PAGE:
Irish Examiner View: Leadership is a vital tool in war on Covid

Fighting the coronavirus requires stability, consistency, and no little degree of faith
Irish Examiner View: Leadership is a vital tool in war on Covid

Dr Tony Holohan and Nphet's advice was initially rejected.

All great leaders have common traits, one is that they attract unquestioning loyalty no matter how grim the circumstances. 

The relentlessly bellicose Georgy Zhukov and George Patton, both almost indifferent to the sensitivities of the soldiers they commanded, were great if unsettling leaders. They, one way or another, inspired the kind of faith needed to overcome the very greatest challenges. 

Nelson Mandela, Martin Luther King Jnr, and John Hume, too, inspired the same kind of unshakable loyalty, though one was more opposed to violence than the other. 

There is a significant difference though; Zhukov and Patton secured loyalty often through fear, while Mandela, King, and Hume won loyalty by radiating grace and the steel-in-the-velvet conviction they brought to their cause. 

Equally, there was a great similarity between those leaders.

Each knew that once loyalty is misused, that once leadership can be questioned their authority is on borrowed time. 

Even though it would be unfair to compare our leaders to Zhukov or Patton — thankfully — or Mandela, King or Hume, the very same principle applies. Once that nebulous energy driving all good, effective leadership seems to fade, it has faded.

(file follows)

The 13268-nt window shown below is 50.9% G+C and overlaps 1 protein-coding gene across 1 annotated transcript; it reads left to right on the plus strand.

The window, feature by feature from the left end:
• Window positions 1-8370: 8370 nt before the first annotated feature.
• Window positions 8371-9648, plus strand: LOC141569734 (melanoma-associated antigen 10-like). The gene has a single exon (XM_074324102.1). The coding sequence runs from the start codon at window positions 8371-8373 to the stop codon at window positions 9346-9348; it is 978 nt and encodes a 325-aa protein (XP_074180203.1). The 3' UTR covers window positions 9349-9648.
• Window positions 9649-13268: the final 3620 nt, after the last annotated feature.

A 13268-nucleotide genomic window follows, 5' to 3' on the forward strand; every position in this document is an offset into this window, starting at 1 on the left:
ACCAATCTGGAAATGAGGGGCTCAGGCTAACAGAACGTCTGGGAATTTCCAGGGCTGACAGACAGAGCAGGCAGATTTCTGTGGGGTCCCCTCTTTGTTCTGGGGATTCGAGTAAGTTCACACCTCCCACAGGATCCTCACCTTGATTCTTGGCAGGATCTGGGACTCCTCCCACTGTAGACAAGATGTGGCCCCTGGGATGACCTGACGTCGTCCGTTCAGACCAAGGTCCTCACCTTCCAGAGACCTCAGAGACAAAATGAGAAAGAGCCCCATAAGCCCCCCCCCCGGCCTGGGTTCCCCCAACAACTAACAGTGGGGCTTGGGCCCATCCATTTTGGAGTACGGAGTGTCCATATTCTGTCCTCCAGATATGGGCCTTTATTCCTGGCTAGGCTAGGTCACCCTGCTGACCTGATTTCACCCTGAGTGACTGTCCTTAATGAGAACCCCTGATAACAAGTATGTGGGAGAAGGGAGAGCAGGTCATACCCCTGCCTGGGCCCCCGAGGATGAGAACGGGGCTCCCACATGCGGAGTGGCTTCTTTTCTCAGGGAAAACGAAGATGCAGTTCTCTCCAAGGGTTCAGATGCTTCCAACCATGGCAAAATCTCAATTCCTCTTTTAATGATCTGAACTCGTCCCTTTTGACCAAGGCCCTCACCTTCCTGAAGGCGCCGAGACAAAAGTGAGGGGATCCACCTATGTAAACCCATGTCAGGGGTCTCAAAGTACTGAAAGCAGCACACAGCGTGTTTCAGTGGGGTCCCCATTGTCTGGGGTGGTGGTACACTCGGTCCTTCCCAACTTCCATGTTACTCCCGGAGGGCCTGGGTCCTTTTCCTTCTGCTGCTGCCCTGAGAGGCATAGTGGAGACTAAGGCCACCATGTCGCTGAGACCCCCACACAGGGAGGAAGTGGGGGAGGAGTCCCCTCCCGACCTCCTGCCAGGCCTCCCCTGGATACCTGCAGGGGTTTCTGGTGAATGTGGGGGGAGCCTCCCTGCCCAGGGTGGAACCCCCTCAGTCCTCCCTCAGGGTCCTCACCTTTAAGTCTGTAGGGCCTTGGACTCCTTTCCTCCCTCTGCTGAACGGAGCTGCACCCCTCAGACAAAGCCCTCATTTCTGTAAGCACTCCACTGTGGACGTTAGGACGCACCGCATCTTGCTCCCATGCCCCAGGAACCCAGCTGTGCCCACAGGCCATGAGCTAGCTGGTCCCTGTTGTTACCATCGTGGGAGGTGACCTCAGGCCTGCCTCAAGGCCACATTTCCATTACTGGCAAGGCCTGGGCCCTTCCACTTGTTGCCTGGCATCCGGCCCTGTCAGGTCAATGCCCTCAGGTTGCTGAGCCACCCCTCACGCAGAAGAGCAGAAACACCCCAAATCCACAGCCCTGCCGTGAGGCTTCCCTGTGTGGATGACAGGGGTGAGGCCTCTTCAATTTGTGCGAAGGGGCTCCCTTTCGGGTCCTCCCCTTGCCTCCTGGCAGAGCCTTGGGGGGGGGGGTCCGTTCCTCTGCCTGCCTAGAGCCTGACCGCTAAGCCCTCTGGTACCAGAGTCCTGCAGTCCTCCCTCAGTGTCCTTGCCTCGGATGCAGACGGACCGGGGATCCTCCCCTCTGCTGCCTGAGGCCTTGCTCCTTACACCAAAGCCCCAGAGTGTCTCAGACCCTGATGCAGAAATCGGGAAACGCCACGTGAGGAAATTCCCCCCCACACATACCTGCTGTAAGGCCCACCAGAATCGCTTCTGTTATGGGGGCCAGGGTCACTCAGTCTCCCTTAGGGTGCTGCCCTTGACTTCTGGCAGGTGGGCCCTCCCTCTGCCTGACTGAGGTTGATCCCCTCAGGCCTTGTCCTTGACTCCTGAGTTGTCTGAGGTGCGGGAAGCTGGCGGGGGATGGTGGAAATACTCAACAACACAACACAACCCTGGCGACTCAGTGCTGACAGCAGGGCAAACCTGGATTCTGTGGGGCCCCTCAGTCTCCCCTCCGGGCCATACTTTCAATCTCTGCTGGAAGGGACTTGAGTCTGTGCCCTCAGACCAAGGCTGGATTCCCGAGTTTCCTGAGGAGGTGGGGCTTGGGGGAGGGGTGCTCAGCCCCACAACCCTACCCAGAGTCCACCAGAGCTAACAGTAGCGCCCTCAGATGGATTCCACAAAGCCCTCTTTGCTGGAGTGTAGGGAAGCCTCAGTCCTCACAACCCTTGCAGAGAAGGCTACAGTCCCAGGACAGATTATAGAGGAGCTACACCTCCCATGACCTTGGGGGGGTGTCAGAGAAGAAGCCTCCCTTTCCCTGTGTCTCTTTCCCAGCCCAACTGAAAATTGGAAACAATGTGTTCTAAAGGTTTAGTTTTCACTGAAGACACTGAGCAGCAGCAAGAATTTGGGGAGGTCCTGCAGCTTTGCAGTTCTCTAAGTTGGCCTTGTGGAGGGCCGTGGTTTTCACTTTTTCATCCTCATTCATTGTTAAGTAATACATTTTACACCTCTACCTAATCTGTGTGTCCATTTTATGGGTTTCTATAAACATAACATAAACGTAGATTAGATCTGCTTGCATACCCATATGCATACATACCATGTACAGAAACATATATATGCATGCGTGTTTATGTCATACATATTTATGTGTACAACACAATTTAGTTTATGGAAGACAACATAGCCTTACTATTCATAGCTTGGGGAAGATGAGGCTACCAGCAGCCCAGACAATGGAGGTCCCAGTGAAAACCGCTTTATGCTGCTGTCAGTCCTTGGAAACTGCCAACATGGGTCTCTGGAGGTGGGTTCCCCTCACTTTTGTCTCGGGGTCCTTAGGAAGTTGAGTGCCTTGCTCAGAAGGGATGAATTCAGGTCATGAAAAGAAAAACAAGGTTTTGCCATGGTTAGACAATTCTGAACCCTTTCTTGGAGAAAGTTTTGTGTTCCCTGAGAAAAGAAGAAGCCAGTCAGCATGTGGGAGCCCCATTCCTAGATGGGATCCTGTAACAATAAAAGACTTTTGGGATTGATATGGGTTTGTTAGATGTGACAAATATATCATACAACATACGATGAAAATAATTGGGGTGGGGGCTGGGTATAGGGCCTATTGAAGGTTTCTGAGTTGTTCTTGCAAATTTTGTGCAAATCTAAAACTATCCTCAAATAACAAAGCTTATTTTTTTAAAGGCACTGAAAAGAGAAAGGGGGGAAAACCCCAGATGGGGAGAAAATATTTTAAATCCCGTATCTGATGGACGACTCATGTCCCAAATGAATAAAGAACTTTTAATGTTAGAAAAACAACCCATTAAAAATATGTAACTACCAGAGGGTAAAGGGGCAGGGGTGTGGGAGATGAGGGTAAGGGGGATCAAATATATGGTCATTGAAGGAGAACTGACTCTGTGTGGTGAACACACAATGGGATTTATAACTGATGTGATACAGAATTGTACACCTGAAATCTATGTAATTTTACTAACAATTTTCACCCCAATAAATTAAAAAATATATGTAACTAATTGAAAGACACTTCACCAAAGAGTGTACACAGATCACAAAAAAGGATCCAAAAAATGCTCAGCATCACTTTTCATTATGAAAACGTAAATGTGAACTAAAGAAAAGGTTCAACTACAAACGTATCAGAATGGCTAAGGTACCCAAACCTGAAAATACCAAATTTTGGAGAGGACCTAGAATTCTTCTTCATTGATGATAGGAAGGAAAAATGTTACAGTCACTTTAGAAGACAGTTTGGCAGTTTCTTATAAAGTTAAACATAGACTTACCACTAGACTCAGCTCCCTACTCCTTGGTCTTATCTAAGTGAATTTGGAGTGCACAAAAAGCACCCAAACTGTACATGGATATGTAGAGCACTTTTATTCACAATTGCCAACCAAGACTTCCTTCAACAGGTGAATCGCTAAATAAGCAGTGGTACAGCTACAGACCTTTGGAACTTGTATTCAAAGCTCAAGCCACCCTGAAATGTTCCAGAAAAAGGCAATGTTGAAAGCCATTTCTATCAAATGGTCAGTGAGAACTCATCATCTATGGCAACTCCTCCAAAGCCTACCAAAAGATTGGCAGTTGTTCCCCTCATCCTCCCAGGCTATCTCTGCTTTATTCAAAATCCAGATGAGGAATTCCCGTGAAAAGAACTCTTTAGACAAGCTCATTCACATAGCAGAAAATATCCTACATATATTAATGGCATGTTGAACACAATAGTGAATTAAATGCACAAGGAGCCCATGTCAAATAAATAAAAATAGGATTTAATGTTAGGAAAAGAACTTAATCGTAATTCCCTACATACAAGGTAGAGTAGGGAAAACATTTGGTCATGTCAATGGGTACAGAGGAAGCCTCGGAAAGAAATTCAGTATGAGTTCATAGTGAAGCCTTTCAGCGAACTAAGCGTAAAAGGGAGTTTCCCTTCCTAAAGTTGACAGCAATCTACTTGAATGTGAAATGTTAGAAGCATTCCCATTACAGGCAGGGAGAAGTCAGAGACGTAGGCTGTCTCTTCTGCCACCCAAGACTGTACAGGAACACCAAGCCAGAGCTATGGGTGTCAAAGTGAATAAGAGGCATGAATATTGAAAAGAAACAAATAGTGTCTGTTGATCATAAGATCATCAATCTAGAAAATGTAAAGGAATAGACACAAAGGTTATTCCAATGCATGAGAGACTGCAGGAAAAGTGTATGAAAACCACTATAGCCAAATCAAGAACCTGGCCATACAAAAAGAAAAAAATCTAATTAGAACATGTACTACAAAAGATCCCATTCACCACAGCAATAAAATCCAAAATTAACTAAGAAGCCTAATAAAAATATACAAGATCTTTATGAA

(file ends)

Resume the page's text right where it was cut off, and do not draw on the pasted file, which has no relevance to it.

Great leaders such as John Hume inspire unshakable loyalty.

Great leaders such as John Hume inspire unshakable loyalty.

We may not have reached that point just yet but it seems precariously close. 

The Cabinet decision earlier this week to move the country to a modified level 5 to fight the pandemic, unfortunately, pushes us closer to that point.

That decision, as unavoidable as it was difficult, came after the National Public Health Emergency Team (Nphet) had twice recommended the intensification but Government asserted its authority as the final arbiter and rejected that advice. 

In an effort to assert its authority, as the irony latent in these conflicts often does, the Government actually undermined its authority when it had to finally concede to the chastening lockdown advice earlier this week. 

Monday's U-turn is indeed an opportunity for Government's opponents of all kinds to gloat.

But Government cannot afford to further undermine its authority or credibility any more than the population can afford to have that authority undermined. 

This is not a slavish endorsement of the status quo but rather an acceptance that fighting a pandemic almost defined by rolling uncertainty requires stability, consistency, and no little degree of faith. 

That it is all but impossible to set targets so these measures might be reversed underlines the depth of that uncertainty and how very strange these times are.

The pandemic is not the only force of nature undermining faith in Government. 

Patrick O'Donovan,  the minister in charge of the Office of Public Works (OPW), speaking after he saw the impact of the latest floods to hit Cork city centre — "the worst in years" — appealed to those objecting to the Lower Lee Flood Relief Scheme (LLFRS) to reconsider so flood aversion works might be finalised. Cork City will be deluged “again and again and again” if LLFRS  doesn’t go ahead, he warned.

Just as there is an undeniable logic in Monday's lockdown there is an undeniable logic in that assertion but both are undermined. 

The lockdown by prevarication and indifferent preparation, the flood scheme by the OPW's poor record in Skibbereen, Clonakilty, Bandon, and elsewhere.

Inspiring leadership is part of the solution to most of our problems, we should protect and value it accordingly.

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